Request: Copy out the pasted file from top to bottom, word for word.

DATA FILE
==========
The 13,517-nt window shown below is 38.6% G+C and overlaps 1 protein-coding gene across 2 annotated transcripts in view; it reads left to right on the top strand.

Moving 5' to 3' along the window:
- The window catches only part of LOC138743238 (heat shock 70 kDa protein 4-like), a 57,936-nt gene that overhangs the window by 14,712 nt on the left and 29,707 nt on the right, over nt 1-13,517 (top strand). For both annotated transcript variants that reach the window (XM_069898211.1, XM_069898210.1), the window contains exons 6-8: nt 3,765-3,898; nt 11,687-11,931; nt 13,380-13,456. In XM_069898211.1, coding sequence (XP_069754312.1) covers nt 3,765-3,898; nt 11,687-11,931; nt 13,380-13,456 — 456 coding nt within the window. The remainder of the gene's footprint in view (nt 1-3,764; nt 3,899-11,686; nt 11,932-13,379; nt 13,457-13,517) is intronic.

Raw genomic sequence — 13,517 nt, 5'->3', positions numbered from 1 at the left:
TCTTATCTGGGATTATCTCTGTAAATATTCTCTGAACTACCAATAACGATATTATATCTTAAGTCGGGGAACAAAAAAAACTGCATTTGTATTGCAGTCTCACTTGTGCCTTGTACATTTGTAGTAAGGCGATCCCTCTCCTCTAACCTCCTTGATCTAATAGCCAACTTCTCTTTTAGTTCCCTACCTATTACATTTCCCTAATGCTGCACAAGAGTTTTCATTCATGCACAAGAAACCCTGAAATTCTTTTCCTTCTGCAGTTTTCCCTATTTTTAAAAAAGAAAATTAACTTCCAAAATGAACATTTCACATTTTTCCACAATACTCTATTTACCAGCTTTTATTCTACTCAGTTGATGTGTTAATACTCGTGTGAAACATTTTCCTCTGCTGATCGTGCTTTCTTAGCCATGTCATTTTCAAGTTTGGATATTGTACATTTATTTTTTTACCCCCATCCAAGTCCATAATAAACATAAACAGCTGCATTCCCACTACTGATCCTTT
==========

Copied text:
The 13,517-nt window shown below is 38.6% G+C and overlaps 1 protein-coding gene across 2 annotated transcripts in view; it reads left to right on the top strand.

Moving 5' to 3' along the window:
- The window catches only part of LOC138743238 (heat shock 70 kDa protein 4-like), a 57,936-nt gene that overhangs the window by 14,712 nt on the left and 29,707 nt on the right, over nt 1-13,517 (top strand). For both annotated transcript variants that reach the window (XM_069898211.1, XM_069898210.1), the window contains exons 6-8: nt 3,765-3,898; nt 11,687-11,931; nt 13,380-13,456. In XM_069898211.1, coding sequence (XP_069754312.1) covers nt 3,765-3,898; nt 11,687-11,931; nt 13,380-13,456 — 456 coding nt within the window. The remainder of the gene's footprint in view (nt 1-3,764; nt 3,899-11,686; nt 11,932-13,379; nt 13,457-13,517) is intronic.

Raw genomic sequence — 13,517 nt, 5'->3', positions numbered from 1 at the left:
TCTTATCTGGGATTATCTCTGTAAATATTCTCTGAACTACCAATAACGATATTATATCTTAAGTCGGGGAACAAAAAAAACTGCATTTGTATTGCAGTCTCACTTGTGCCTTGTACATTTGTAGTAAGGCGATCCCTCTCCTCTAACCTCCTTGATCTAATAGCCAACTTCTCTTTTAGTTCCCTACCTATTACATTTCCCTAATGCTGCACAAGAGTTTTCATTCATGCACAAGAAACCCTGAAATTCTTTTCCTTCTGCAGTTTTCCCTATTTTTAAAAAAGAAAATTAACTTCCAAAATGAACATTTCACATTTTTCCACAATACTCTATTTACCAGCTTTTATTCTACTCAGTTGATGTGTTAATACTCGTGTGAAACATTTTCCTCTGCTGATCGTGCTTTCTTAGCCATGTCATTTTCAAGTTTGGATATTGTACATTTATTTTTTTACCCCCATCCAAGTCCATAATAAACATAAACAGCTGCATTCCCACTACTGATCCTTT